When Ian Sue Wing ’93 came to Dartmouth from Trinidad, he was determined to devote all of his time to academics so that he could someday use his talents to help Third World nations, particularly Trinidad.
Four years of pulling all-nighters and committing almost every waking minute to his studies brought Sue Wing his goal – and a Rhodes Scholarship.
Sue Wing received his A.B. in Engineering Sciences last June and completed the requirements for the bachelor’s degree in engineering at the Thayer School this past December. He was named a Rhodes Scholar in December.
The Rhodes Scholarship will allow him to study the economics of Third World development at Oxford University in London, England.
Sue Wing’s motivation to become a Rhodes Scholar began early in his college career, stemming in part from the dedication of his fellow Trinidadian Joan Morris ’90, who also received a Rhodes Scholarship.
“I came to Dartmouth from a Third World country, and I felt alienated with the Dartmouth culture,” Sue Wing said. “I dedicated myself to my engineering studies, because I wanted to succeed, and because a lot of the social life at Dartmouth wasn’t for me.”
“The Trinidadian culture has a very strongly education-oriented society. My desire for knowledge was not just for myself, but to apply my knowledge for implementation in Third World development,” Sue Wing added.
According to Sue Wing, his Dartmouth experience, combined with his desire and determination, pushed him to achieve his goals.
“Dartmouth offered me unparalleled opportunities to develop myself as well as get skills and tools necessary to aid in my country’s development,” Sue Wing said.
“I was galvanized by the shock of adjustment,” he said. “The standards of living were much higher than in Trinidad. I found much of the social interactions and non-material aspects of the American culture superficial.”
The Rhodes Scholarship program, created from money donated by Cecil Rhodes, the British industrialist and philanthropist, funds 79 selected scholars each year from universities in the United States, Germany and the former British colonies for a two year term of study at Oxford.
In awarding Rhodes Scholarships, the Committee of Selection considers the applicant’s intellectual promise, high academic achievement, integrity of character, interest in and respect for human beings, the ability to lead, the energy to use their talents to the fullest, and participation and success in sports. However, varsity athletics is not a prerequisite for the awarding of the Rhodes Scholarship.
In addition to his high academic achievements, Sue Wing was actively involved in kigitsu, a form of martial arts, as well as the African American Society and the International Student Society.
Sue Wing used his experiences as an international student to write a chapter in a novel by Andrew Garrod, professor of English, and Jay Davis, former assistant director of the Composition Center, on how international students react to American college life.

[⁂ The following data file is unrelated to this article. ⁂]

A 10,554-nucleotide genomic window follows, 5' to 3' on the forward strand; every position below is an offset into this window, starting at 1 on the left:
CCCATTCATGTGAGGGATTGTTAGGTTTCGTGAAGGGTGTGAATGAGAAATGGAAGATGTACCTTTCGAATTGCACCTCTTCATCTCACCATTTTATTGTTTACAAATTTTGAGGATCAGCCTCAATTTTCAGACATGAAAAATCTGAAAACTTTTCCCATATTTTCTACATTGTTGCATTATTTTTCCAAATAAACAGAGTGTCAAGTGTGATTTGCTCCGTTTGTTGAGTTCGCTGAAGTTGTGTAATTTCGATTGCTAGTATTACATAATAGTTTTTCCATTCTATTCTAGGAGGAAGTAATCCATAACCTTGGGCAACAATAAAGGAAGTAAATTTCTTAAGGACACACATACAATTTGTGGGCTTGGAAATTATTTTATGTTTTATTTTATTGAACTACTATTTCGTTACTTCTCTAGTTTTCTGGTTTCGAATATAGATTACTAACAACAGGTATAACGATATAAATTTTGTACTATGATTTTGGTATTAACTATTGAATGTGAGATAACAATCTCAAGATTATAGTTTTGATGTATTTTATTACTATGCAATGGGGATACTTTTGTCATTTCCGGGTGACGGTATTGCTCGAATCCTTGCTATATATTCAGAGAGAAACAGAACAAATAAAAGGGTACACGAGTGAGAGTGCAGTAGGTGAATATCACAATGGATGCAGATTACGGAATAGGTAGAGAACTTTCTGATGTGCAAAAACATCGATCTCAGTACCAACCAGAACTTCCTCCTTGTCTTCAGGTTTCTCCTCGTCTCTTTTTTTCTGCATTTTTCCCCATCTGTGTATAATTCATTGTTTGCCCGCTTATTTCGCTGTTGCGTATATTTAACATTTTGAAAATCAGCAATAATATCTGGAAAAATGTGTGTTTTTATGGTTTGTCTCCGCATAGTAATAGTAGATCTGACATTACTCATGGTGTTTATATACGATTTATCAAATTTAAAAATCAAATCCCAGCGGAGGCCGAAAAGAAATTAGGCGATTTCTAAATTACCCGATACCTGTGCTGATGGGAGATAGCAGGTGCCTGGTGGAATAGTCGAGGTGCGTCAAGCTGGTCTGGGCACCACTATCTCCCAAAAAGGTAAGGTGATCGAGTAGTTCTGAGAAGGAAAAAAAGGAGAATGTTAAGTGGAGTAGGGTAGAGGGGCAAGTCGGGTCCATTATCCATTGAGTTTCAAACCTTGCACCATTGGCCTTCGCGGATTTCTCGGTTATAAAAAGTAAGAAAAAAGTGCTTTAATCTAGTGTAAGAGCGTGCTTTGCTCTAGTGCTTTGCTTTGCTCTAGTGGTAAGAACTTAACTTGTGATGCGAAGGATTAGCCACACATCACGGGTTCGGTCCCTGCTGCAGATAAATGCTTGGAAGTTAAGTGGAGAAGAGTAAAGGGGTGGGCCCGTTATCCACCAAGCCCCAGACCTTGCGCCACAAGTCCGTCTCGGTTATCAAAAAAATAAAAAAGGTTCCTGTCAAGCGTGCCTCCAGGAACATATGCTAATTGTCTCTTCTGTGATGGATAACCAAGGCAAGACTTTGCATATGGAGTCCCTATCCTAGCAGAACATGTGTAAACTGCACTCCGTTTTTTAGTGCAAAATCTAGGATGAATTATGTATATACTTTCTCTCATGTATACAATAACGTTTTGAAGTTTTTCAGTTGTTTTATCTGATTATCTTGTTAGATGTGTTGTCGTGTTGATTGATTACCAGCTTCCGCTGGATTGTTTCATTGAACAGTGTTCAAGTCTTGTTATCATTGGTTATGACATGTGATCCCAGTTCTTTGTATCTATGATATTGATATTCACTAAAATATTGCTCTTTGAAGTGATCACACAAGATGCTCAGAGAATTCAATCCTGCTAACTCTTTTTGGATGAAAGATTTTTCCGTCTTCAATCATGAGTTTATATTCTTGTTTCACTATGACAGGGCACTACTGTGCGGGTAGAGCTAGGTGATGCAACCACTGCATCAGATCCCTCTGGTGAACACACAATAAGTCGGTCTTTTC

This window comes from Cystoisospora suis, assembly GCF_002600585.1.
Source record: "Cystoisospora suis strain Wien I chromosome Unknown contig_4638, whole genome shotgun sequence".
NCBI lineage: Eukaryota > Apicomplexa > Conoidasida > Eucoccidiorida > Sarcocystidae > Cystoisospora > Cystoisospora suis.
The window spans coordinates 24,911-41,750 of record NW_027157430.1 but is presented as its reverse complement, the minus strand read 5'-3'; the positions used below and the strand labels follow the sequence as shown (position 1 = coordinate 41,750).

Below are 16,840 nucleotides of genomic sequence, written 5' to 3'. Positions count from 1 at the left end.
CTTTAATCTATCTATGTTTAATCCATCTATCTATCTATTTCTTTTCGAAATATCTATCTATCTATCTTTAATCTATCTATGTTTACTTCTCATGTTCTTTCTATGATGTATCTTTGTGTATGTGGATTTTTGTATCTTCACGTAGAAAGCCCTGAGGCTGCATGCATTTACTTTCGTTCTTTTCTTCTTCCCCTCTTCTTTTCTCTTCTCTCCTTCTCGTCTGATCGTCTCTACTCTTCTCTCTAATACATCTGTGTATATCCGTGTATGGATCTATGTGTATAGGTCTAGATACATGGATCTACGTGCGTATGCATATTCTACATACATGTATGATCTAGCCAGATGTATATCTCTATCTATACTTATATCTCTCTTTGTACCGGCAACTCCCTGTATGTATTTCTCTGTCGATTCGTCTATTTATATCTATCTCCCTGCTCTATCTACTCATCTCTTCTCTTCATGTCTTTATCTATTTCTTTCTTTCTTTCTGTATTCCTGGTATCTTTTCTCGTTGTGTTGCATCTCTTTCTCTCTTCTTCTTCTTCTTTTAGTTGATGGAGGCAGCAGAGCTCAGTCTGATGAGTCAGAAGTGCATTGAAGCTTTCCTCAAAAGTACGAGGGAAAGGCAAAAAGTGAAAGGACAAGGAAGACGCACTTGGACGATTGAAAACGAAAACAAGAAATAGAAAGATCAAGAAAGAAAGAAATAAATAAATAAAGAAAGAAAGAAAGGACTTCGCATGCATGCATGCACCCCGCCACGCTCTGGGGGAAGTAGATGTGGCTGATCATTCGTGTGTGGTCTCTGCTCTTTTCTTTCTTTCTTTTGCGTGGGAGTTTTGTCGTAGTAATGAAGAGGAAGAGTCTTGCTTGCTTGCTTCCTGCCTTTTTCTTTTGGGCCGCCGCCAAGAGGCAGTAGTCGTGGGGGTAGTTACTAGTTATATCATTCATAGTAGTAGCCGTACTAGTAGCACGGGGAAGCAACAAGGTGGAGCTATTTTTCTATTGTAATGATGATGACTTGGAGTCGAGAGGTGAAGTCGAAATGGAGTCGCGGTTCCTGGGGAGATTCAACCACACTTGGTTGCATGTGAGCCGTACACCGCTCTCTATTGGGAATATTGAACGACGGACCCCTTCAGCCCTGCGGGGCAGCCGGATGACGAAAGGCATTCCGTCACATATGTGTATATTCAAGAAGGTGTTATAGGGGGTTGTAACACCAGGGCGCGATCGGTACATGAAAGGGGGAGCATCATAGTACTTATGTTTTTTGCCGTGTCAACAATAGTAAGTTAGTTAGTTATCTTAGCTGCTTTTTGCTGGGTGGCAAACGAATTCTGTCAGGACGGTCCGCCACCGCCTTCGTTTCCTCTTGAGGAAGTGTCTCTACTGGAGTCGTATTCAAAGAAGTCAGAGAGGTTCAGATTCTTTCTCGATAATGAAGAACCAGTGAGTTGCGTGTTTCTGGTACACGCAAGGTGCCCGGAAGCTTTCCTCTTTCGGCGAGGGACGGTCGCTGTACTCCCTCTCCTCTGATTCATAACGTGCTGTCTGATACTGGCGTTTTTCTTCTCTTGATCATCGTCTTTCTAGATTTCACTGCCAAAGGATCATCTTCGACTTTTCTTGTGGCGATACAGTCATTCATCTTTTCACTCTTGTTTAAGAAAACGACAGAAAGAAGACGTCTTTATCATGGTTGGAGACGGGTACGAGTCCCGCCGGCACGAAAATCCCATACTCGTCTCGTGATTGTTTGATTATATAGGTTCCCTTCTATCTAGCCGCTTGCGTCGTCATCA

While at Dartmouth, Sue Wing received several awards for academic excellence, including the Churchill Prize for academic excellence in the freshman year, the W.E. DuBois Award for general academic excellence, the Mary and Herman Hartman Fellowship at the Thayer School and the E.E. Just Prize in Science and Engineering, awarded by the African American Society.
In his sophomore year, he was awarded the Charles Collis Award to continue his studies at Dartmouth and during his senior year, he participated in the Presidential Scholars Program.
Sue Wing plans to use his time at Oxford to earn a M.S.C in the Economics of Third World Development. His research will deal with “environmental consequences of political and economic inequity in Third World development,” a news release stated.
There have been 60 Rhodes Scholars in Dartmouth’s history and the College normally produces a Rhodes Scholar every other year, according to Susan Wright, dean of graduate studies and the executive secretary to the committee of graduate fellowships.
Aside from Dartmouth, nine other Ivy League students were awarded Rhodes Scholarships this year, five from Harvard University and one each from Yale University, Columbia University, Cornell University, and Princeton University.
Rhodes Scholars are selected first through state and then regional competitions. Students can apply either through their home state or the state in which their college is located.
Each state selects two semi-finalists, who then compete at the regional level in eight districts composed of six states each. Four finalists are selected from each district to become Rhodes Scholars.
In addition to the 32 scholars selected from the United States, 11 are chosen from Canada, 8 from Australia, three from India,two from New Zealand, two from Germany, nine from South Africa and nine others from the former British colonies in the Caribbean and Africa.
At Dartmouth, most of the applicants receive a recommendation from the Committee on Graduate Fellowships. In order to receive this recommendation, the candidate must go through an evaluative interview. Normally, ten Dartmouth students are nominated each year.
“Students nominated for Rhodes Scholars must not only have very strong academic credentials, but also be proven in a particular field or excel in some other interest,” said James Steffenson, chair of the Committee of Graduate Fellowships.